I pride myself on not being an ethnocentric American. I have traveled the world and served in third World Countries. I studied Anthropology in college and keep myself abreast of most world events. But as we libertarians spout a return to the Constitution, the Bill of Rights and balance of power in the government, we look at the world through our red, white and blue glasses with no view for understanding-myself included.
A case in point is our harsh judgment of UKIP (United Kingdom Independent Party) as libertarians. They are touted as the Libertarian party of the UK, yet most American libertarians when presented with their party platforms and listening to their speeches, give them a “thumbs down” in the Libertarian assessment pool. UKIP is making some huge strides in the political realm of Great Britain. Their membership has reached a whopping 28% in EU elections (where they recently won their first seats) and polling at 15% in the general elections. Its American counterpart polls around 8%. This is especially impressive considering UKIP is about 20 years younger than the US Libertarian Party.
The reality of my skewed interpretation of UKIP hit me between the eyes or, I suppose ears, recently as I listened to Robin Koerner of Blue Republican Radio as he interviewed the Chair of UKIP, Steven Crowther. http://dailypaulradio.com/ukip-libertarian-interview-stephen-crowther/
We, as Americans, measure liberty by our culture and our Americanized view of the world. Two of the measures of liberty we fight for are freedom to bear arms and free market health care. We view both of these as an important measure of limiting government and, therefore, important libertarian issues.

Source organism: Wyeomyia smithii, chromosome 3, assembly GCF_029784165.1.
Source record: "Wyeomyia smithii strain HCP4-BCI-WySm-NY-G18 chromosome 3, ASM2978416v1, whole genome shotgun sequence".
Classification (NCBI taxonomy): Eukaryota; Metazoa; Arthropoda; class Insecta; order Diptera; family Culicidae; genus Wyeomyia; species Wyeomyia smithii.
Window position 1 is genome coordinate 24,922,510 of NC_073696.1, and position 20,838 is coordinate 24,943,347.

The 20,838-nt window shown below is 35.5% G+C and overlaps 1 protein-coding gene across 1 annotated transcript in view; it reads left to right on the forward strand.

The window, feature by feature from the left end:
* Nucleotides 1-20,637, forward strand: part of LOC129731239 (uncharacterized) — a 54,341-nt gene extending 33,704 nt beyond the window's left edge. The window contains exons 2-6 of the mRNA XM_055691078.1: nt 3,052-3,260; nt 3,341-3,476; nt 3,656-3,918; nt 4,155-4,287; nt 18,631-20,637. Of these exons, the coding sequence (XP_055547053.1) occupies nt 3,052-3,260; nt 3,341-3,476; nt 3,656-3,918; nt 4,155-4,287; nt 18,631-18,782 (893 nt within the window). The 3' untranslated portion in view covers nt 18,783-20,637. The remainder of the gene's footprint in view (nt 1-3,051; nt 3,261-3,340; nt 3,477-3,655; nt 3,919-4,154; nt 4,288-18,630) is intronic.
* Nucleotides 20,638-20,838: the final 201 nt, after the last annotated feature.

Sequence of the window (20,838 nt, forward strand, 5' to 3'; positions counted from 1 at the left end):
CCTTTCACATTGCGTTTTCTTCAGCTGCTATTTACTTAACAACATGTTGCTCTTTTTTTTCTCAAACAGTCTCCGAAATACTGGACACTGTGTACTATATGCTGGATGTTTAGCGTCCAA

When presented with these issues Mr. Crowther could not comprehend them as an important libertarian issue. In the culture of the UK, a society free of weapons (even in the case of the police) and unlimited free health care, is a benevolent function of government. It was in his view almost revered.
Never mind the fact that more medical breakthroughs have happened thanks to the free market medical system of the US. There is also the American clichéd view of Brits not having straight white teeth like the American obsession due to their social medicine. Had the British soldier who was knifed to death by militant Islamists been armed, he wouldn’t have lost his life. But I digress back to my American paradigm.
In any case listening to Mr. Crowther’s confusion at Mr. Koerner’s insistence on the importance of these issues for liberty caused me to recognize my own bias and lack of understanding of the differences between us.
It also struck me that if we strive for liberty in all areas we may be like the lion in the circus, who when presented with the three legged stool, not knowing which one to focus on, is controlled by the trainer. Maybe, like UKIP, who focus on getting out of the EU and immigration reform, we can take a few key issues, that are most important to Americans-like privacy and decriminalizing drug use. Then we can win them over for Liberty and a better America.
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